by Dr Soroush Salimi, Dentists@Burswood, Perth, WA.
This is a light curing material suitable for temporary fillings. I use it as a temporary solution after I have prepared a tooth for an inlay or onlay, and for crowns and temporary fillings.
What’s good about it
This material is quick, effective and very easy to use. Normally, it takes at least five minutes to create a temporary crown or inlay/onlay with traditional acrylic-based materials but with Clip F it can be completed in about one minute. It also saves money as I don’t have to take an impression prior to tooth preparation.
Patient response has been very positive with no complaints. The temporaries made of Clip F usually stay in place and don’t crack or chip. In the past 10 years, I’ve only had a few occasions where this temporary material has fallen out. I am also impressed with how it holds up under occlusal load as failures seem to only occur by loss of adhesion.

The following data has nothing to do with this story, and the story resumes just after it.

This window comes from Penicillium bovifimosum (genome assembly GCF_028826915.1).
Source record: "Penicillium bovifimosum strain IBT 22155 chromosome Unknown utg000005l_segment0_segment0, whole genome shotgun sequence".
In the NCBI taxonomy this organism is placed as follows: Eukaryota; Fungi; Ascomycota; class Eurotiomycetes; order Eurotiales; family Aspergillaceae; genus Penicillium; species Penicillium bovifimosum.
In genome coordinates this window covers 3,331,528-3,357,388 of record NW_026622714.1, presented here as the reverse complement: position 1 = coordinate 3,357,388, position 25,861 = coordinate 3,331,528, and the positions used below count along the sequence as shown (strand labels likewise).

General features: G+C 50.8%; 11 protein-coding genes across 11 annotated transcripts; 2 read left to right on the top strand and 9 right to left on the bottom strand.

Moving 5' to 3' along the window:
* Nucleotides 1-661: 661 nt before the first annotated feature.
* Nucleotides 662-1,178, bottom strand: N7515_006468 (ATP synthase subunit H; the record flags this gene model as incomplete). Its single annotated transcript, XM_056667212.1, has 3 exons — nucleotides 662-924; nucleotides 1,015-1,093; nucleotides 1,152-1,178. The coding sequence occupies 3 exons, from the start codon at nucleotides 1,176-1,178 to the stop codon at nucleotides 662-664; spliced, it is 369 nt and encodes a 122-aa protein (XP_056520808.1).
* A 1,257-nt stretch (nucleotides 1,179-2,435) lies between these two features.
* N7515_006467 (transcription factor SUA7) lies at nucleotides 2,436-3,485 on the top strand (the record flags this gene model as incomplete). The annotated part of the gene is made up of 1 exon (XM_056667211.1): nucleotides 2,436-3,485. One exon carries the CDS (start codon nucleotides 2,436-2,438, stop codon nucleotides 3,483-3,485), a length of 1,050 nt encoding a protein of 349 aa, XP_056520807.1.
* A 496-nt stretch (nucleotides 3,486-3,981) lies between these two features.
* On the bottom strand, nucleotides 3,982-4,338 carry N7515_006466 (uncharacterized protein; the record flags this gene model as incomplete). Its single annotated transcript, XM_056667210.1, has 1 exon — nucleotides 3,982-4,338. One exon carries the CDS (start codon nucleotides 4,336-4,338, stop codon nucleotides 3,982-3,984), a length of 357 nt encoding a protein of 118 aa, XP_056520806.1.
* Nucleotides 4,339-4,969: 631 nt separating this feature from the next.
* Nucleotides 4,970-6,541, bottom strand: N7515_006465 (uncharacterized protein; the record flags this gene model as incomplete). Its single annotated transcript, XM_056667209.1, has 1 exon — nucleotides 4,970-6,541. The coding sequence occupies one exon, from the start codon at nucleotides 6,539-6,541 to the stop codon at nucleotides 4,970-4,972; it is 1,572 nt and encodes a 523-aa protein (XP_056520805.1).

I’ve used similar materials such as Telio but Clip F is my product of choice. It’s easy to manipulate, does its job well and patients rarely complain about sensitivity—what more could you ask for?
What’s not so good
It can be sticky and that makes it a bit difficult to shape. I always put a bit of bond on my fingers to roll it up into a ball and then press it into the cavity or over the prepared tooth. You can use a matrix but I’ve found that simple finger pressure works best. To make the occlusal adjustment easy, after placing the Clip F onto the tooth, I get the patient to bite down before curing the material. This means little to no occlusal adjustment is needed.
One last thing to note is that Clip F is also quite a translucent material so I mostly use it on posterior teeth where there is little aesthetic demand.